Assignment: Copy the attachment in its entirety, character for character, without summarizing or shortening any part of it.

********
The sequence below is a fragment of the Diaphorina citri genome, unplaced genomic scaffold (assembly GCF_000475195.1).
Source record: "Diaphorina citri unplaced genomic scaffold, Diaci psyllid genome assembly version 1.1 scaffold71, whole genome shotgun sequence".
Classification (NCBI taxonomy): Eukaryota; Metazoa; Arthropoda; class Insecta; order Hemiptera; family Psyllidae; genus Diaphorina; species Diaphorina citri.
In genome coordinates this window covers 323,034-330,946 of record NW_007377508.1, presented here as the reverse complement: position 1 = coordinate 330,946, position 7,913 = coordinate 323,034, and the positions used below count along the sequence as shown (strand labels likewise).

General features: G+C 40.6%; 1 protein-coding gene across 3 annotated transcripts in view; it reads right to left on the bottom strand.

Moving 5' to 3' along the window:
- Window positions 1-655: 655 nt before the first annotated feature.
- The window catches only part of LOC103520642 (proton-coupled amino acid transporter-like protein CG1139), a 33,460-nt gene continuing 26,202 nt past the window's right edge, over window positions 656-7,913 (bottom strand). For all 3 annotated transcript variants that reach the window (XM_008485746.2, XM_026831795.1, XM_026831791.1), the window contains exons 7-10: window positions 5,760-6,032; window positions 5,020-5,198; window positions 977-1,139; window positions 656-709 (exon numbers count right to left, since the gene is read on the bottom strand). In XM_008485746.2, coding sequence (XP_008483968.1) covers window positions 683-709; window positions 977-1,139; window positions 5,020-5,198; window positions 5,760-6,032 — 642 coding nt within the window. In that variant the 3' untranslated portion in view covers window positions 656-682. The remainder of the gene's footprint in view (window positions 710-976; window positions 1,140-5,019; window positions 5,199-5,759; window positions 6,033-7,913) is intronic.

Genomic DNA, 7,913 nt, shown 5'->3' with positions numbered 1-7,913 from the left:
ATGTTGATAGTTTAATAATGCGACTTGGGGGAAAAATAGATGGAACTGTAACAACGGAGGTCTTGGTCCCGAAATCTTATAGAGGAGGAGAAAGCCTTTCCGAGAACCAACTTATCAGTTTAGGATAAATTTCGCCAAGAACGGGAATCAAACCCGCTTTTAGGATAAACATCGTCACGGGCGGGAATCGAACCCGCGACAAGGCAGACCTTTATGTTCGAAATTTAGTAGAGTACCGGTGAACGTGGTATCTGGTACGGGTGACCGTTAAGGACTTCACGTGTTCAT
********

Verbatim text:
The sequence below is a fragment of the Diaphorina citri genome, unplaced genomic scaffold (assembly GCF_000475195.1).
Source record: "Diaphorina citri unplaced genomic scaffold, Diaci psyllid genome assembly version 1.1 scaffold71, whole genome shotgun sequence".
Classification (NCBI taxonomy): Eukaryota; Metazoa; Arthropoda; class Insecta; order Hemiptera; family Psyllidae; genus Diaphorina; species Diaphorina citri.
In genome coordinates this window covers 323,034-330,946 of record NW_007377508.1, presented here as the reverse complement: position 1 = coordinate 330,946, position 7,913 = coordinate 323,034, and the positions used below count along the sequence as shown (strand labels likewise).

General features: G+C 40.6%; 1 protein-coding gene across 3 annotated transcripts in view; it reads right to left on the bottom strand.

Moving 5' to 3' along the window:
- Window positions 1-655: 655 nt before the first annotated feature.
- The window catches only part of LOC103520642 (proton-coupled amino acid transporter-like protein CG1139), a 33,460-nt gene continuing 26,202 nt past the window's right edge, over window positions 656-7,913 (bottom strand). For all 3 annotated transcript variants that reach the window (XM_008485746.2, XM_026831795.1, XM_026831791.1), the window contains exons 7-10: window positions 5,760-6,032; window positions 5,020-5,198; window positions 977-1,139; window positions 656-709 (exon numbers count right to left, since the gene is read on the bottom strand). In XM_008485746.2, coding sequence (XP_008483968.1) covers window positions 683-709; window positions 977-1,139; window positions 5,020-5,198; window positions 5,760-6,032 — 642 coding nt within the window. In that variant the 3' untranslated portion in view covers window positions 656-682. The remainder of the gene's footprint in view (window positions 710-976; window positions 1,140-5,019; window positions 5,199-5,759; window positions 6,033-7,913) is intronic.

Genomic DNA, 7,913 nt, shown 5'->3' with positions numbered 1-7,913 from the left:
ATGTTGATAGTTTAATAATGCGACTTGGGGGAAAAATAGATGGAACTGTAACAACGGAGGTCTTGGTCCCGAAATCTTATAGAGGAGGAGAAAGCCTTTCCGAGAACCAACTTATCAGTTTAGGATAAATTTCGCCAAGAACGGGAATCAAACCCGCTTTTAGGATAAACATCGTCACGGGCGGGAATCGAACCCGCGACAAGGCAGACCTTTATGTTCGAAATTTAGTAGAGTACCGGTGAACGTGGTATCTGGTACGGGTGACCGTTAAGGACTTCACGTGTTCAT